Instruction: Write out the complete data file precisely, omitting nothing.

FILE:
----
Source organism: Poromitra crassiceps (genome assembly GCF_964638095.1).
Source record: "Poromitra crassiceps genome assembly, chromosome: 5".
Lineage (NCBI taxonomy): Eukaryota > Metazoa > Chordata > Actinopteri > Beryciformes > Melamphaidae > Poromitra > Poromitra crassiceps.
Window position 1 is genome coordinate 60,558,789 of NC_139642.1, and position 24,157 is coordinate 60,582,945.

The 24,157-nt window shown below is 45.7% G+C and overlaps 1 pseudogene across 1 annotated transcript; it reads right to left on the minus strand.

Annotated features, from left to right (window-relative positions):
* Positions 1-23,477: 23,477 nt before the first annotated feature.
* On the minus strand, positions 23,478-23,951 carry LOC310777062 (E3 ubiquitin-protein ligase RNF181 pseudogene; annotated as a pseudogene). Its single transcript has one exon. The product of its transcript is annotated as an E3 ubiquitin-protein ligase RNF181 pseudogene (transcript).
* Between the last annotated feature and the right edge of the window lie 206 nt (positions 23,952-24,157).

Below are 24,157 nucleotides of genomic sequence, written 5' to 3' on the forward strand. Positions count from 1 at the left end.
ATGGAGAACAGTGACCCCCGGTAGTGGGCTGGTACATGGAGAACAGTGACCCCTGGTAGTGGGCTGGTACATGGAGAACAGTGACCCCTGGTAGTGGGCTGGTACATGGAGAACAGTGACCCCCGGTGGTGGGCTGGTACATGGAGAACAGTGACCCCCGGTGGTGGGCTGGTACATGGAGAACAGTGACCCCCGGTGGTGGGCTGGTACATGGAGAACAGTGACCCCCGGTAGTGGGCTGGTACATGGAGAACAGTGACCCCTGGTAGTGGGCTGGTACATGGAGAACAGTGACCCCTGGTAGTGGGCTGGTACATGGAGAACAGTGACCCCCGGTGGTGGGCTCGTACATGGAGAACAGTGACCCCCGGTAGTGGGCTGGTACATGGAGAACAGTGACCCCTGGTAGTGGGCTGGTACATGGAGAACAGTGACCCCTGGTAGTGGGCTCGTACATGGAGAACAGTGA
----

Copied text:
Source organism: Poromitra crassiceps (genome assembly GCF_964638095.1).
Source record: "Poromitra crassiceps genome assembly, chromosome: 5".
Lineage (NCBI taxonomy): Eukaryota > Metazoa > Chordata > Actinopteri > Beryciformes > Melamphaidae > Poromitra > Poromitra crassiceps.
Window position 1 is genome coordinate 60,558,789 of NC_139642.1, and position 24,157 is coordinate 60,582,945.

The 24,157-nt window shown below is 45.7% G+C and overlaps 1 pseudogene across 1 annotated transcript; it reads right to left on the minus strand.

Annotated features, from left to right (window-relative positions):
* Positions 1-23,477: 23,477 nt before the first annotated feature.
* On the minus strand, positions 23,478-23,951 carry LOC310777062 (E3 ubiquitin-protein ligase RNF181 pseudogene; annotated as a pseudogene). Its single transcript has one exon. The product of its transcript is annotated as an E3 ubiquitin-protein ligase RNF181 pseudogene (transcript).
* Between the last annotated feature and the right edge of the window lie 206 nt (positions 23,952-24,157).

Below are 24,157 nucleotides of genomic sequence, written 5' to 3' on the forward strand. Positions count from 1 at the left end.
ATGGAGAACAGTGACCCCCGGTAGTGGGCTGGTACATGGAGAACAGTGACCCCTGGTAGTGGGCTGGTACATGGAGAACAGTGACCCCTGGTAGTGGGCTGGTACATGGAGAACAGTGACCCCCGGTGGTGGGCTGGTACATGGAGAACAGTGACCCCCGGTGGTGGGCTGGTACATGGAGAACAGTGACCCCCGGTGGTGGGCTGGTACATGGAGAACAGTGACCCCCGGTAGTGGGCTGGTACATGGAGAACAGTGACCCCTGGTAGTGGGCTGGTACATGGAGAACAGTGACCCCTGGTAGTGGGCTGGTACATGGAGAACAGTGACCCCCGGTGGTGGGCTCGTACATGGAGAACAGTGACCCCCGGTAGTGGGCTGGTACATGGAGAACAGTGACCCCTGGTAGTGGGCTGGTACATGGAGAACAGTGACCCCTGGTAGTGGGCTCGTACATGGAGAACAGTGA